Paradigm Shift: Changing your lens
Changing your thought patterns and beliefs is at the center of growth and development. However, change is difficult. One of the biggest exercises I teach my clients is to change the lens through which they look at themselves and at the world. I remind them that whatever lens they are using is not working and that I am here to help them see and process things differently.
I use examples from quantum mechanics to help them make this shift. Quantum mechanics is the study of atoms, particles, and sub-particles. The main lesson from quantum mechanics that I have applied to both my personal and professional life comes from physicist John Wheeler. He said “There is no out there out there.” To me, this means how I perceive the external world is really a reflection of who I am. If I am happy and content inside, I will notice see smiles and happy faces outside. If I am sad, I will see frowns. If I am angry, I will see others in that light as well. Happiness, sadness, or anger are not outside of me; instead, I give birth to them based on my emotional state. Neuroscience today acknowledges that these emotions and experiences are actually created inside of us, by us.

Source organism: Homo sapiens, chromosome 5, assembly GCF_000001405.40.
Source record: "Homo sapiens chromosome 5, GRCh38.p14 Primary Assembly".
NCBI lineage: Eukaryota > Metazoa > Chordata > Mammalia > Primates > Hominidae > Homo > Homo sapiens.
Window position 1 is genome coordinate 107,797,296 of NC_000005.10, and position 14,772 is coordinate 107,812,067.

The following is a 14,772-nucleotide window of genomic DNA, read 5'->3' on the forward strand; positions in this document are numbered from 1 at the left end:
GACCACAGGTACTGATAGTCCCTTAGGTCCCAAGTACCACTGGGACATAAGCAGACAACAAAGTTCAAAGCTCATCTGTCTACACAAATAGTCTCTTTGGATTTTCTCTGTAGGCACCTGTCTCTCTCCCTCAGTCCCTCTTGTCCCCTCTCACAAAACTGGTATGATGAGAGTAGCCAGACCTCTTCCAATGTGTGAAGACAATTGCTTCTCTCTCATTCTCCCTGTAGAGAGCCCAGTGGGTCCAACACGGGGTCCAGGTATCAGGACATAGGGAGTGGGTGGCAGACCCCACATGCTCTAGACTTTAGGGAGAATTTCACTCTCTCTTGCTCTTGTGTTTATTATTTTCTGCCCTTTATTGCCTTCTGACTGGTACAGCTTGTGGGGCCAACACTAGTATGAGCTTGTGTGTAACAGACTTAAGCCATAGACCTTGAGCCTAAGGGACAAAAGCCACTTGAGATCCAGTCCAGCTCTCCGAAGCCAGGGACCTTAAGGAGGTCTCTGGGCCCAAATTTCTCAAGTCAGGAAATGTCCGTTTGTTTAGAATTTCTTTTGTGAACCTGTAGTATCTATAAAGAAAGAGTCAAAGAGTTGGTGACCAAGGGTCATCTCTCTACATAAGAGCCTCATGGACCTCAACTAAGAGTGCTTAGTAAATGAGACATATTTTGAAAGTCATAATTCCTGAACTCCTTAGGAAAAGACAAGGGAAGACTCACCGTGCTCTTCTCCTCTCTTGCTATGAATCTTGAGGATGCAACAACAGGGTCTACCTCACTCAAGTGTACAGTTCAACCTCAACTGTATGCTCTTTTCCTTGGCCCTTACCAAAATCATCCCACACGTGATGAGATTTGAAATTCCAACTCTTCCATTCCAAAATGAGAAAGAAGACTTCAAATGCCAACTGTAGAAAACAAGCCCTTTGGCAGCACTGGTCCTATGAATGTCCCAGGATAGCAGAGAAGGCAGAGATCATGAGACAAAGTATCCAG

When I first started reading about all of this, I felt like I had the wrong lens. Or rather, I was taught to use the wrong lens. But as I continued to learn, I felt empowered and in control. I was hopeful that my circumstances could change if and when I changed my internal state. I knew I could do that. And at least I didn’t have to wait for the world to stop being sad or angry.
This is the paradigm shift is one of the first and basic steps I teach my clients—the practice of going inwards. Applying these principles in my own life has tremendously helped me in overcoming my limitations and difficulties, and I desire to help my clients do the same.